Donald Lambro
Recommend this article

WASHINGTON -- Former President Clinton's angry, finger-pointing attempt to defend and revise his abysmal pre-9/11 record on terrorism is coming under increasing scrutiny.

That's because he made a number of unsubstantiated claims last week during his theatrical temper-tantrum response to Fox News reporter Chris Wallace's questions about what Clinton did, or didn't do, to combat the terrorist threat in his eight years in office.

Stung by the harshly critical ABC network dramatization (which admittedly included some fictional scenes) of what led to the 9/11 terrorist attacks on the United States which blamed his administration for not going after Osama bin Laden when it had the chance, Clinton came to the Fox interview ready to rumble.

Perhaps no one else in modern American politics is better than Clinton at the counterattack, and he gave a boffo performance that met with rave reviews from his party's angry leftist road warriors in the blogosphere.

But it turns out the man who looked the American people straight in the eye and told them "I have never had sexual relations with Monica Lewinsky" once again was playing fast and loose with the truth with his blame-shifting arguments. Here are two examples:

In the aftermath of the bombing of the USS Cole in 2000, Clinton told Wallace, "I had battle plans drawn to go into Afghanistan, overthrow the Taliban and launch a full-scale attack search for bin Laden. But we needed basing rights in Uzbekistan."

But there were no full-scale military plans in the works at that time to drive the Taliban terrorists out of their sanctuaries and training camps, as President Bush did later.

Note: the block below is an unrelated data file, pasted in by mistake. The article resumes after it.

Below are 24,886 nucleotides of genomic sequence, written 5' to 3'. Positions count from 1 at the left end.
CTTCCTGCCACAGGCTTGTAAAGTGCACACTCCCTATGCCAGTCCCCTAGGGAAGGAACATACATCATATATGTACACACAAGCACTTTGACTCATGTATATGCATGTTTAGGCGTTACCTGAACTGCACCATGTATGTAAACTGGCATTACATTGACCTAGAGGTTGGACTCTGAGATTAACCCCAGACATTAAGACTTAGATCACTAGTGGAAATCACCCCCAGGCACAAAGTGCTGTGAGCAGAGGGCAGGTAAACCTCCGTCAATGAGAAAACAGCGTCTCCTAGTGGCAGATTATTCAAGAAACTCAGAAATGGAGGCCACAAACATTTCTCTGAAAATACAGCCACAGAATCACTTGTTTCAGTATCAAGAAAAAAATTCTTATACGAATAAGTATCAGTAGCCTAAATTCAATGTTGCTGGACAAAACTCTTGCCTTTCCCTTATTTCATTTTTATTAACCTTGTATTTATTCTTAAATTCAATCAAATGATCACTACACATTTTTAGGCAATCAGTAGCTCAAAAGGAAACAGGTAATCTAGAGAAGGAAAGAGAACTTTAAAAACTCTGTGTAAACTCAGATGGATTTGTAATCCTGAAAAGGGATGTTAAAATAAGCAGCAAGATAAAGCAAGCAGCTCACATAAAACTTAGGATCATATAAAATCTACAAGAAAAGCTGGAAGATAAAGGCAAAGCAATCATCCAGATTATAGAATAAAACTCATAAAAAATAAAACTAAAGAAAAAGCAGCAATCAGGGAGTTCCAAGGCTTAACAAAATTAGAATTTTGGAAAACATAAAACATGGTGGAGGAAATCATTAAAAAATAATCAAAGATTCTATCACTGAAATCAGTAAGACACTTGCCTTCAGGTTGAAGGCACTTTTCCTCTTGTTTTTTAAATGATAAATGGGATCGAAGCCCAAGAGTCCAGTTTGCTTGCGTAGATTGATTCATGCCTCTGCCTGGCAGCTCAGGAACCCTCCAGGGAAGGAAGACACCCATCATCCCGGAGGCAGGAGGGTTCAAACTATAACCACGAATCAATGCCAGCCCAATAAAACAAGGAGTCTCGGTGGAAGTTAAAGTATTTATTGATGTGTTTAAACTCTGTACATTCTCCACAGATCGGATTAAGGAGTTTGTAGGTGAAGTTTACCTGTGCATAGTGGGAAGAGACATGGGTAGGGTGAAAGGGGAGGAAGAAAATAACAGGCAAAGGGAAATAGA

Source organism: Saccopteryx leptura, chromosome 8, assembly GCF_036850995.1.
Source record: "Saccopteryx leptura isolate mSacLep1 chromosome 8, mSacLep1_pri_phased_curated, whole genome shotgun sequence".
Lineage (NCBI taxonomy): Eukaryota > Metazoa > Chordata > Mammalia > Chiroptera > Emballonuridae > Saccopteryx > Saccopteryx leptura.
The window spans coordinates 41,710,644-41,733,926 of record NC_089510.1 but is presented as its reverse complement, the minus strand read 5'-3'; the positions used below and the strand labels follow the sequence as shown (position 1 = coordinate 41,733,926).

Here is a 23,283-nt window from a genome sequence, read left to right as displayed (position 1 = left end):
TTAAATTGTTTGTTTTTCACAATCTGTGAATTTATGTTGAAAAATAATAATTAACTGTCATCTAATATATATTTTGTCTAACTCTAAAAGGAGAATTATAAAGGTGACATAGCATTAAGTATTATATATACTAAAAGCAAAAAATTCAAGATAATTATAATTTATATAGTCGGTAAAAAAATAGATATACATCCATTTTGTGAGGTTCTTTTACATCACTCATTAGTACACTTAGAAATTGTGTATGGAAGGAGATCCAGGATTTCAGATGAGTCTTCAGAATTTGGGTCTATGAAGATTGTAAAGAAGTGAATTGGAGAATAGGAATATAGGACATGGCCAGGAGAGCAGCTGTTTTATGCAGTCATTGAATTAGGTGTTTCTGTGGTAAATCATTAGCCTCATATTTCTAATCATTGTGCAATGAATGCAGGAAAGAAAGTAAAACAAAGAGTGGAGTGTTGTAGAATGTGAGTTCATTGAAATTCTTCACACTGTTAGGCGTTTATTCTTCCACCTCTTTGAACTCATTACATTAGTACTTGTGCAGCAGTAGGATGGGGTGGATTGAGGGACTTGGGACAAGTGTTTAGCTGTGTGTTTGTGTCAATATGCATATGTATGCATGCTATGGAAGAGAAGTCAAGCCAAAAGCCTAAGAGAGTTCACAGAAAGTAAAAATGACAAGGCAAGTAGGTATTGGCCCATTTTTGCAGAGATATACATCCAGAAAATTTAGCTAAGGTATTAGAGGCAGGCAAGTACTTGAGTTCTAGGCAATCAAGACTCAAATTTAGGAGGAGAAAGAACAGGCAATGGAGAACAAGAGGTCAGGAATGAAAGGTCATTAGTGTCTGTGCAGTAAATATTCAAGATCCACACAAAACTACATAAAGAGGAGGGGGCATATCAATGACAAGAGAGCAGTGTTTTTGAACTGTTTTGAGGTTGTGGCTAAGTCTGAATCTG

Here's what reporter Peter Baker of the Washington Post, no fan of the Bush administration, reported last week:

"The Sept. 11 commission, though, found no plans for an invasion of Afghanistan or for an operation to topple the Taliban, just more limited options such as plans for attacks with cruise missiles or Special Forces. And nothing in the panel's report indicated that a lack of basing rights in Uzbekistan prevented a military response."

One of the biggest whoppers Clinton threw at the Bush administration charged that it did not hold "a single meeting about bin Laden for the nine months after I left office."

Actually, one of the first actions Bush began as soon as he took office was to begin a full-scale review of the terrorist threat and to draw up plans for dealing with it. Vice President Dick Cheney was one of the key figures in this initiative and there were meetings at numerous levels, including the very highest level, on this very issue.

Here again, Baker shoots down Clinton's allegation:

Recommend this article

Donald Lambro

Donald Lambro is chief political correspondent for The Washington Times.